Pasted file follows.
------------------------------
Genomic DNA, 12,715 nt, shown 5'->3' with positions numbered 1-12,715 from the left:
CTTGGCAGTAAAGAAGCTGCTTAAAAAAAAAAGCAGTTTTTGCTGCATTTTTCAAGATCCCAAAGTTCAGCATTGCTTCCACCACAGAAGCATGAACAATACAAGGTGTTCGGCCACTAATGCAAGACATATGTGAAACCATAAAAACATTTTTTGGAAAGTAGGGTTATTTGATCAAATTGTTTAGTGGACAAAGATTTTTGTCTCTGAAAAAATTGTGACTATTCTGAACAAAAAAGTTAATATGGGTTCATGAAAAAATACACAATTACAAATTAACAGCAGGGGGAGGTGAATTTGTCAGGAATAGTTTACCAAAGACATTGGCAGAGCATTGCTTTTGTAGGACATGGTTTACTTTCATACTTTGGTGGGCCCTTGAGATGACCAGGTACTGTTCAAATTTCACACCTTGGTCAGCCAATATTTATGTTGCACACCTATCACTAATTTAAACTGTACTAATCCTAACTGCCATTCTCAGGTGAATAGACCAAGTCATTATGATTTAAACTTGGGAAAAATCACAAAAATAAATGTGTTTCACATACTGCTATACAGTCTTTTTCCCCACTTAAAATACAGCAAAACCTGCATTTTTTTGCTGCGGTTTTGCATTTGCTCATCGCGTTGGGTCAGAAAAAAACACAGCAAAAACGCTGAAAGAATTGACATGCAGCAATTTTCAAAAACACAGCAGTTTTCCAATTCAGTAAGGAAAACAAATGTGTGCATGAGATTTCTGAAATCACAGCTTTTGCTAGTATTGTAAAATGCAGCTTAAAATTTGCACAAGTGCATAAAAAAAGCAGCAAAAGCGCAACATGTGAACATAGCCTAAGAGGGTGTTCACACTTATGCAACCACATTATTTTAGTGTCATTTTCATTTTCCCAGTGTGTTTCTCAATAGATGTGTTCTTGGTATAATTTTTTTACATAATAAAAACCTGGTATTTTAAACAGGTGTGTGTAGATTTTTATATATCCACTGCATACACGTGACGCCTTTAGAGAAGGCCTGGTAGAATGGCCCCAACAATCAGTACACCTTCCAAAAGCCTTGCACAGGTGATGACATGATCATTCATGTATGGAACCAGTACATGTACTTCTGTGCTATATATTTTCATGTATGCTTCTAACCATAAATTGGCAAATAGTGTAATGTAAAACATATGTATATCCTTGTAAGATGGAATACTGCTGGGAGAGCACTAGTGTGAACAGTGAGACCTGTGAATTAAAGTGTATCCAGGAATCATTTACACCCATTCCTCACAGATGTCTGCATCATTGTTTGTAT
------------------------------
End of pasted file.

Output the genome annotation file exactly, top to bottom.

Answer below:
Genomic DNA, 12,715 nt, shown 5'->3' with positions numbered 1-12,715 from the left:
CTTGGCAGTAAAGAAGCTGCTTAAAAAAAAAAGCAGTTTTTGCTGCATTTTTCAAGATCCCAAAGTTCAGCATTGCTTCCACCACAGAAGCATGAACAATACAAGGTGTTCGGCCACTAATGCAAGACATATGTGAAACCATAAAAACATTTTTTGGAAAGTAGGGTTATTTGATCAAATTGTTTAGTGGACAAAGATTTTTGTCTCTGAAAAAATTGTGACTATTCTGAACAAAAAAGTTAATATGGGTTCATGAAAAAATACACAATTACAAATTAACAGCAGGGGGAGGTGAATTTGTCAGGAATAGTTTACCAAAGACATTGGCAGAGCATTGCTTTTGTAGGACATGGTTTACTTTCATACTTTGGTGGGCCCTTGAGATGACCAGGTACTGTTCAAATTTCACACCTTGGTCAGCCAATATTTATGTTGCACACCTATCACTAATTTAAACTGTACTAATCCTAACTGCCATTCTCAGGTGAATAGACCAAGTCATTATGATTTAAACTTGGGAAAAATCACAAAAATAAATGTGTTTCACATACTGCTATACAGTCTTTTTCCCCACTTAAAATACAGCAAAACCTGCATTTTTTTGCTGCGGTTTTGCATTTGCTCATCGCGTTGGGTCAGAAAAAAACACAGCAAAAACGCTGAAAGAATTGACATGCAGCAATTTTCAAAAACACAGCAGTTTTCCAATTCAGTAAGGAAAACAAATGTGTGCATGAGATTTCTGAAATCACAGCTTTTGCTAGTATTGTAAAATGCAGCTTAAAATTTGCACAAGTGCATAAAAAAAGCAGCAAAAGCGCAACATGTGAACATAGCCTAAGAGGGTGTTCACACTTATGCAACCACATTATTTTAGTGTCATTTTCATTTTCCCAGTGTGTTTCTCAATAGATGTGTTCTTGGTATAATTTTTTTACATAATAAAAACCTGGTATTTTAAACAGGTGTGTGTAGATTTTTATATATCCACTGCATACACGTGACGCCTTTAGAGAAGGCCTGGTAGAATGGCCCCAACAATCAGTACACCTTCCAAAAGCCTTGCACAGGTGATGACATGATCATTCATGTATGGAACCAGTACATGTACTTCTGTGCTATATATTTTCATGTATGCTTCTAACCATAAATTGGCAAATAGTGTAATGTAAAACATATGTATATCCTTGTAAGATGGAATACTGCTGGGAGAGCACTAGTGTGAACAGTGAGACCTGTGAATTAAAGTGTATCCAGGAATCATTTACACCCATTCCTCACAGATGTCTGCATCATTGTTTGTAT